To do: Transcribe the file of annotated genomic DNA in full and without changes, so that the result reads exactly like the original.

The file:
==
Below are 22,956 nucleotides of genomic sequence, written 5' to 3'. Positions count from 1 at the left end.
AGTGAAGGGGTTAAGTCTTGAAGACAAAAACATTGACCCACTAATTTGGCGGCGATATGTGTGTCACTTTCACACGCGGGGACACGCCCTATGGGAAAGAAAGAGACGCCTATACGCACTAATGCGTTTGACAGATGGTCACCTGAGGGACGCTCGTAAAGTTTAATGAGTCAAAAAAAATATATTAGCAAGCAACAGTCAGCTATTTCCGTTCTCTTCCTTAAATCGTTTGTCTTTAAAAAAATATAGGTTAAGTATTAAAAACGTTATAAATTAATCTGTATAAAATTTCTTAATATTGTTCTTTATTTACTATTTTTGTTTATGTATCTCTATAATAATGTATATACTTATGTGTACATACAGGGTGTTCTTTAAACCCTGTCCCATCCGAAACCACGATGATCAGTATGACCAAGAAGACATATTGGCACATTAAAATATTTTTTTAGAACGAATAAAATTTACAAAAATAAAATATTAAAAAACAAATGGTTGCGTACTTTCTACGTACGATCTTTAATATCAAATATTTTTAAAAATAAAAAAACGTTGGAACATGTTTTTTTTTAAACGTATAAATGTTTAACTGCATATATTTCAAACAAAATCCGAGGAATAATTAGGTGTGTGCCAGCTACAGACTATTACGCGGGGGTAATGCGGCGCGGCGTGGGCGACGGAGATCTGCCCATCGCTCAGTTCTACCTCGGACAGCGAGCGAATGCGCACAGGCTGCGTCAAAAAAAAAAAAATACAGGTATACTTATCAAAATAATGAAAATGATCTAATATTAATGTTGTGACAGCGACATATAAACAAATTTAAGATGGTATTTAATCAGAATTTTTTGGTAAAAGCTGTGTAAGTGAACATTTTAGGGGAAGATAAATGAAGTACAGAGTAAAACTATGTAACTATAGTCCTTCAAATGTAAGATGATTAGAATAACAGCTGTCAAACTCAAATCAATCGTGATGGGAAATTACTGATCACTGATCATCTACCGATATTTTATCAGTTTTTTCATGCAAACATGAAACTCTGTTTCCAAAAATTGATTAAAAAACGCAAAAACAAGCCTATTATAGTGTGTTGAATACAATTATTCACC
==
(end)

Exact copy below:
Below are 22,956 nucleotides of genomic sequence, written 5' to 3'. Positions count from 1 at the left end.
AGTGAAGGGGTTAAGTCTTGAAGACAAAAACATTGACCCACTAATTTGGCGGCGATATGTGTGTCACTTTCACACGCGGGGACACGCCCTATGGGAAAGAAAGAGACGCCTATACGCACTAATGCGTTTGACAGATGGTCACCTGAGGGACGCTCGTAAAGTTTAATGAGTCAAAAAAAATATATTAGCAAGCAACAGTCAGCTATTTCCGTTCTCTTCCTTAAATCGTTTGTCTTTAAAAAAATATAGGTTAAGTATTAAAAACGTTATAAATTAATCTGTATAAAATTTCTTAATATTGTTCTTTATTTACTATTTTTGTTTATGTATCTCTATAATAATGTATATACTTATGTGTACATACAGGGTGTTCTTTAAACCCTGTCCCATCCGAAACCACGATGATCAGTATGACCAAGAAGACATATTGGCACATTAAAATATTTTTTTAGAACGAATAAAATTTACAAAAATAAAATATTAAAAAACAAATGGTTGCGTACTTTCTACGTACGATCTTTAATATCAAATATTTTTAAAAATAAAAAAACGTTGGAACATGTTTTTTTTTAAACGTATAAATGTTTAACTGCATATATTTCAAACAAAATCCGAGGAATAATTAGGTGTGTGCCAGCTACAGACTATTACGCGGGGGTAATGCGGCGCGGCGTGGGCGACGGAGATCTGCCCATCGCTCAGTTCTACCTCGGACAGCGAGCGAATGCGCACAGGCTGCGTCAAAAAAAAAAAAATACAGGTATACTTATCAAAATAATGAAAATGATCTAATATTAATGTTGTGACAGCGACATATAAACAAATTTAAGATGGTATTTAATCAGAATTTTTTGGTAAAAGCTGTGTAAGTGAACATTTTAGGGGAAGATAAATGAAGTACAGAGTAAAACTATGTAACTATAGTCCTTCAAATGTAAGATGATTAGAATAACAGCTGTCAAACTCAAATCAATCGTGATGGGAAATTACTGATCACTGATCATCTACCGATATTTTATCAGTTTTTTCATGCAAACATGAAACTCTGTTTCCAAAAATTGATTAAAAAACGCAAAAACAAGCCTATTATAGTGTGTTGAATACAATTATTCACC